The theme of this thesis is context-specific independence in graphical models. Considering a system of stochastic variables it is often the case that the variables are dependent of each other. This can, for instance, be seen by measuring the covariance between a pair of variables. Using graphical models, it is possible to visualize the dependence structure found in a set of stochastic variables. Using ordinary graphical models, such as Markov networks, Bayesian networks, and Gaussian graphical models, the type of dependencies that can be modeled is limited to marginal and conditional (in)dependencies. The models introduced in this thesis enable the graphical representation of context-specific independencies, i.e. conditional independencies that hold only in a subset of the outcome space of the conditioning variables.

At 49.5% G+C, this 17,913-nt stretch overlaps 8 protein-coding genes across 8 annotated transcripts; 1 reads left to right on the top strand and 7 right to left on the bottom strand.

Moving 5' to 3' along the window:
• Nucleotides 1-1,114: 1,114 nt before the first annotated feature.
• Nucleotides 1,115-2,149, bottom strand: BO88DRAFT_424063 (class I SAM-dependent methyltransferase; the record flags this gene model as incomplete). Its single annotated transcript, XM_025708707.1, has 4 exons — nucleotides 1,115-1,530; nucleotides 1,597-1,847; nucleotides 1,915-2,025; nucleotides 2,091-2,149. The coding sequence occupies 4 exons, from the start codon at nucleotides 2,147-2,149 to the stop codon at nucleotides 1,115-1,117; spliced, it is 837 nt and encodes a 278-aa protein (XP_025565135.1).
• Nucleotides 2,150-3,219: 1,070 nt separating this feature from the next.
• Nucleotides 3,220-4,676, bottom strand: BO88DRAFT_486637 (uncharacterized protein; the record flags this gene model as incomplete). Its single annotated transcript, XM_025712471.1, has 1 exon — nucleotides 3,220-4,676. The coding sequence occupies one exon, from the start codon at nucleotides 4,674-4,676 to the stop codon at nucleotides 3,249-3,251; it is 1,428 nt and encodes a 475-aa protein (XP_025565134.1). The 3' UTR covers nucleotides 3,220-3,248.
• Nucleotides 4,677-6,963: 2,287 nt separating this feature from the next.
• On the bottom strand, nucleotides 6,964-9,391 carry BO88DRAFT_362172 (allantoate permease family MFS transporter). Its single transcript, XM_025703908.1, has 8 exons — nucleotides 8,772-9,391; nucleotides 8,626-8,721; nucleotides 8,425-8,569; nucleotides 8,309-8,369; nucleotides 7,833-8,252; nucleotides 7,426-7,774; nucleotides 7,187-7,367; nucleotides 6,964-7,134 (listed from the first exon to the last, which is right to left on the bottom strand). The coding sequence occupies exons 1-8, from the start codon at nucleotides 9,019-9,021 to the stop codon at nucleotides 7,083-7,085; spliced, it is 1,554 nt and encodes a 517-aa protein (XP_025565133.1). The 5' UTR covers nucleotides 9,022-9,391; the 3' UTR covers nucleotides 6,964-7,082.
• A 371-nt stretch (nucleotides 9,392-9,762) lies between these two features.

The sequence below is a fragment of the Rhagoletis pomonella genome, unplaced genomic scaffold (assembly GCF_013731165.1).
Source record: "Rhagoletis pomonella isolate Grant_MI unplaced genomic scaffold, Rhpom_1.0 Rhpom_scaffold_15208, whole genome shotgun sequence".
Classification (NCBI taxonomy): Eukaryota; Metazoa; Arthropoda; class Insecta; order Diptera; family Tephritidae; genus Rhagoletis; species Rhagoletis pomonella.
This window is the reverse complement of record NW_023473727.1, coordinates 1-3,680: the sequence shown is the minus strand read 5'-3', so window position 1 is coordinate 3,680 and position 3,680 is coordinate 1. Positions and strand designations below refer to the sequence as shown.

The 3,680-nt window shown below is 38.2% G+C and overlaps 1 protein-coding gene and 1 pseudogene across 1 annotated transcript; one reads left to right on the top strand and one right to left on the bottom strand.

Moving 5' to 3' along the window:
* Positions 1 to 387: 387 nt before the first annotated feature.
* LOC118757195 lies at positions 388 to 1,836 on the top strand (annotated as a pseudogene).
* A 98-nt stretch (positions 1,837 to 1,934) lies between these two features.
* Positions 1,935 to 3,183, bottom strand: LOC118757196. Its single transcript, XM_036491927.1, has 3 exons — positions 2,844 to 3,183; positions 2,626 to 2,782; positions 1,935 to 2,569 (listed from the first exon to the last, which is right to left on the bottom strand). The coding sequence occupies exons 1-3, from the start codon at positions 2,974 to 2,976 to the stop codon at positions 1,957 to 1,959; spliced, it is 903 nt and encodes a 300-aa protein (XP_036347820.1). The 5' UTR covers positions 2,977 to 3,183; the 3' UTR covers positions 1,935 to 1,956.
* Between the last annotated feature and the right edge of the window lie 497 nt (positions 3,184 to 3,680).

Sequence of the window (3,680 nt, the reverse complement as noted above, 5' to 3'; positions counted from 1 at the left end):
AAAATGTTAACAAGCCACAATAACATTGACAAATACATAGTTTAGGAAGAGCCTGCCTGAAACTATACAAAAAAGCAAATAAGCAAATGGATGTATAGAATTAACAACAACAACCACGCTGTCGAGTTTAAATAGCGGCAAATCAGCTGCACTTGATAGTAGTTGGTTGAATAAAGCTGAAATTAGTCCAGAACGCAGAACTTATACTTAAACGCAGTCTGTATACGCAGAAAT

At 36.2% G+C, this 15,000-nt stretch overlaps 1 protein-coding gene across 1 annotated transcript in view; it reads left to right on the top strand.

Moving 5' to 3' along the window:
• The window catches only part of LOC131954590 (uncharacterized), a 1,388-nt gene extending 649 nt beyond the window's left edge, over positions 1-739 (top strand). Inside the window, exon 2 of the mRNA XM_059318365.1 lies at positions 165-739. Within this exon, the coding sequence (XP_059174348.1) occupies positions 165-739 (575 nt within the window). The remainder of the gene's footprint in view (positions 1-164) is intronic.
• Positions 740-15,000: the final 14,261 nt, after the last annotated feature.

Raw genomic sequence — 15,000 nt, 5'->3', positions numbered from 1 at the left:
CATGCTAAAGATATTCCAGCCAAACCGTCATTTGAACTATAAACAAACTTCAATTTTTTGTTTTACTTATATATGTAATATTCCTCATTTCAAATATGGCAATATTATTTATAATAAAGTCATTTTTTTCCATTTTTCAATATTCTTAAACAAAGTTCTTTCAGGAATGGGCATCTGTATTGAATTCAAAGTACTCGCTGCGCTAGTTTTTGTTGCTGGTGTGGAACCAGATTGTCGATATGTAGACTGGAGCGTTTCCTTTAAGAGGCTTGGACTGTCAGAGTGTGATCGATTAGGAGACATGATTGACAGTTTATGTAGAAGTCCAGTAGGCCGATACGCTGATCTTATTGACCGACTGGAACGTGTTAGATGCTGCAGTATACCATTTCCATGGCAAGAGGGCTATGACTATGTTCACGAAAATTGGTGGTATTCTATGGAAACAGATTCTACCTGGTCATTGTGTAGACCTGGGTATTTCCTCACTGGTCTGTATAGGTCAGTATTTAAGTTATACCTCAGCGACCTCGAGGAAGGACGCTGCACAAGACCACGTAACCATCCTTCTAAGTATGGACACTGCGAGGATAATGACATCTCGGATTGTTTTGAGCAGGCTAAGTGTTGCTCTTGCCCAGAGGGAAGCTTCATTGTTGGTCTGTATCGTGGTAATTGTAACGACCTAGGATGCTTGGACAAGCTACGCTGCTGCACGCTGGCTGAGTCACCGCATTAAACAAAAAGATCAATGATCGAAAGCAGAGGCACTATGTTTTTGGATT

In the articles included in this thesis, we introduce several types of graphical models that can represent context-specific independencies. Models for both discrete variables and continuous variables are considered. A wide range of properties are examined for the introduced models, including identifiability, robustness, scoring, and optimization. In one article, a predictive classifier which utilizes context-specific independence models is introduced. This classifier clearly demonstrates the potential benefits of the introduced models. The purpose of the material included in the thesis prior to the articles is to provide the basic theory needed to understand the articles.
|Publication status||Published - 2014|
|MoE publication type||G5 Doctoral dissertation (article)|
- graphical model
- context-specific interaction model
- Bayesian model learning
- Gaussian graphical model
- Markov chain Monte Carlo